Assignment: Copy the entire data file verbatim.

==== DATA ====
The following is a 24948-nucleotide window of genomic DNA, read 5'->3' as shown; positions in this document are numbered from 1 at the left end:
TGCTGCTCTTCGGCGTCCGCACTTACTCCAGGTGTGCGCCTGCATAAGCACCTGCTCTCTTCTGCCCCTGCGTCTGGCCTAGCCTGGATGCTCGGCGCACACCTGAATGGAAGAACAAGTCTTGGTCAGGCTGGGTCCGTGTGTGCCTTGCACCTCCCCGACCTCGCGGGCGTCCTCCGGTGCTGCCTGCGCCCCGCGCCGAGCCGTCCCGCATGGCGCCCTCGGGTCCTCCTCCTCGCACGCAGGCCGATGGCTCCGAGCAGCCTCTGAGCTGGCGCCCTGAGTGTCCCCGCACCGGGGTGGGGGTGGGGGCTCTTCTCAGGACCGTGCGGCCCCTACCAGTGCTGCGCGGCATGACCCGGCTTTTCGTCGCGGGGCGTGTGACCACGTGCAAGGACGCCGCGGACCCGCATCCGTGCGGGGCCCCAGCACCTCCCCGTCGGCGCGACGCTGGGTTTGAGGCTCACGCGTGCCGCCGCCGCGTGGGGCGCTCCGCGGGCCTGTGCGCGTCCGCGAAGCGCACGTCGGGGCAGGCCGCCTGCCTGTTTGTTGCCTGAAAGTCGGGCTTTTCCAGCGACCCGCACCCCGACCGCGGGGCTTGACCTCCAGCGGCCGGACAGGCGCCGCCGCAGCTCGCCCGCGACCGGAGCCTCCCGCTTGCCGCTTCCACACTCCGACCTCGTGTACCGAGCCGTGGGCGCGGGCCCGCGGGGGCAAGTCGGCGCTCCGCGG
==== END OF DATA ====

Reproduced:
The following is a 24948-nucleotide window of genomic DNA, read 5'->3' as shown; positions in this document are numbered from 1 at the left end:
TGCTGCTCTTCGGCGTCCGCACTTACTCCAGGTGTGCGCCTGCATAAGCACCTGCTCTCTTCTGCCCCTGCGTCTGGCCTAGCCTGGATGCTCGGCGCACACCTGAATGGAAGAACAAGTCTTGGTCAGGCTGGGTCCGTGTGTGCCTTGCACCTCCCCGACCTCGCGGGCGTCCTCCGGTGCTGCCTGCGCCCCGCGCCGAGCCGTCCCGCATGGCGCCCTCGGGTCCTCCTCCTCGCACGCAGGCCGATGGCTCCGAGCAGCCTCTGAGCTGGCGCCCTGAGTGTCCCCGCACCGGGGTGGGGGTGGGGGCTCTTCTCAGGACCGTGCGGCCCCTACCAGTGCTGCGCGGCATGACCCGGCTTTTCGTCGCGGGGCGTGTGACCACGTGCAAGGACGCCGCGGACCCGCATCCGTGCGGGGCCCCAGCACCTCCCCGTCGGCGCGACGCTGGGTTTGAGGCTCACGCGTGCCGCCGCCGCGTGGGGCGCTCCGCGGGCCTGTGCGCGTCCGCGAAGCGCACGTCGGGGCAGGCCGCCTGCCTGTTTGTTGCCTGAAAGTCGGGCTTTTCCAGCGACCCGCACCCCGACCGCGGGGCTTGACCTCCAGCGGCCGGACAGGCGCCGCCGCAGCTCGCCCGCGACCGGAGCCTCCCGCTTGCCGCTTCCACACTCCGACCTCGTGTACCGAGCCGTGGGCGCGGGCCCGCGGGGGCAAGTCGGCGCTCCGCGG